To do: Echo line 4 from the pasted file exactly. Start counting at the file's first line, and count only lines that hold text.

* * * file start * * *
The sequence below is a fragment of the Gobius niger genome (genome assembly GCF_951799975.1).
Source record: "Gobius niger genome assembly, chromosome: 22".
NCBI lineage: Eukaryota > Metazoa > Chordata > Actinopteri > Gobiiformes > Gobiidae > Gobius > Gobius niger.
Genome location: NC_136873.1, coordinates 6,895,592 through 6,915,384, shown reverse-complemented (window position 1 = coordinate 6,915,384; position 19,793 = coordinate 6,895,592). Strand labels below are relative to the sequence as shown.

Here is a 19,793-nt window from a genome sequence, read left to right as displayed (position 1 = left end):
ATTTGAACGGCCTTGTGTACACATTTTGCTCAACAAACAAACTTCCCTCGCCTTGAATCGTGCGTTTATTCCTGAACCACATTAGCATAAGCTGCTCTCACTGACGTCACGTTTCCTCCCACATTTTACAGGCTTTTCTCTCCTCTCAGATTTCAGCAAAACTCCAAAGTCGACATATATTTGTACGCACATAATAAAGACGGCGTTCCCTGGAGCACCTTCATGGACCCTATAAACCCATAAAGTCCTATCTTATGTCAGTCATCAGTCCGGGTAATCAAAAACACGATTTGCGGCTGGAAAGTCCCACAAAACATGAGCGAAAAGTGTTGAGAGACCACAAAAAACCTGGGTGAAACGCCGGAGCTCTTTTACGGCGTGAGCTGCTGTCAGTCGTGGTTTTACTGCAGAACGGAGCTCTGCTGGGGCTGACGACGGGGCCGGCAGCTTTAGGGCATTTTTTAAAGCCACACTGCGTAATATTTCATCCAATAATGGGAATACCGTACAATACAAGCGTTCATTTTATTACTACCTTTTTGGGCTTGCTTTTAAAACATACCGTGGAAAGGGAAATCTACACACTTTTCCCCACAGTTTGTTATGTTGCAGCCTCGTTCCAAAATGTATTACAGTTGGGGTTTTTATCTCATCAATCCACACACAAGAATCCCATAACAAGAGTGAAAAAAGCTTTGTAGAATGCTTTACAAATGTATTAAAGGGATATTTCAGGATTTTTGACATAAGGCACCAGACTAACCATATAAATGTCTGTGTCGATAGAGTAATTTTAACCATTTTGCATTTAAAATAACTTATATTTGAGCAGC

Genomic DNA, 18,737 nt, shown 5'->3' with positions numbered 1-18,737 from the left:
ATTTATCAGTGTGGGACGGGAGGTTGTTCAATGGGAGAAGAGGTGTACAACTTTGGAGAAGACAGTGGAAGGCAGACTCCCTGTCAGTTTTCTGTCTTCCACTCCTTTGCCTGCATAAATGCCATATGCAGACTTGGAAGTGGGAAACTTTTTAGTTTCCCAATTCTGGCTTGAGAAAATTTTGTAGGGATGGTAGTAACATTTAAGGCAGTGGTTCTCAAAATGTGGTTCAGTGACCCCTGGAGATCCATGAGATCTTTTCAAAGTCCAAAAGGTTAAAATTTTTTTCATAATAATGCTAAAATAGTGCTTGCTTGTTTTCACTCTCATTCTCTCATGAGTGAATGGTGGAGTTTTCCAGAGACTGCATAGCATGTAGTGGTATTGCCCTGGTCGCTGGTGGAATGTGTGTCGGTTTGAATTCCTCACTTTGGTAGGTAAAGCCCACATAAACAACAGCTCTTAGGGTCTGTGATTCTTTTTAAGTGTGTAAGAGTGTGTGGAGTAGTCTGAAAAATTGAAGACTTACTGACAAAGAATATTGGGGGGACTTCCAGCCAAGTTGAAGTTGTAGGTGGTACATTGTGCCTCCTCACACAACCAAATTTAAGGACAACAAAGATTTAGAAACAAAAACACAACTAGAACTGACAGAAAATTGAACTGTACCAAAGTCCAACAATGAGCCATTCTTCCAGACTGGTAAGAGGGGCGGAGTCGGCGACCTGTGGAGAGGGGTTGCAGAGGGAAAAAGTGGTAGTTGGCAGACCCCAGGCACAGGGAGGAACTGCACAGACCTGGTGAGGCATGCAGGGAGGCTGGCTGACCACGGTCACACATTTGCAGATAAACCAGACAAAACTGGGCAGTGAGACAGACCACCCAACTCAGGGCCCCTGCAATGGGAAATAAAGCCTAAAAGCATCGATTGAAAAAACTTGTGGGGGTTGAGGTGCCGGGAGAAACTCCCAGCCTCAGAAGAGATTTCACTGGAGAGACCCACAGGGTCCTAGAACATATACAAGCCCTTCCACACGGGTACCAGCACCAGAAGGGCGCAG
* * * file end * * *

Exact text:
Genome location: NC_136873.1, coordinates 6,895,592 through 6,915,384, shown reverse-complemented (window position 1 = coordinate 6,915,384; position 19,793 = coordinate 6,895,592). Strand labels below are relative to the sequence as shown.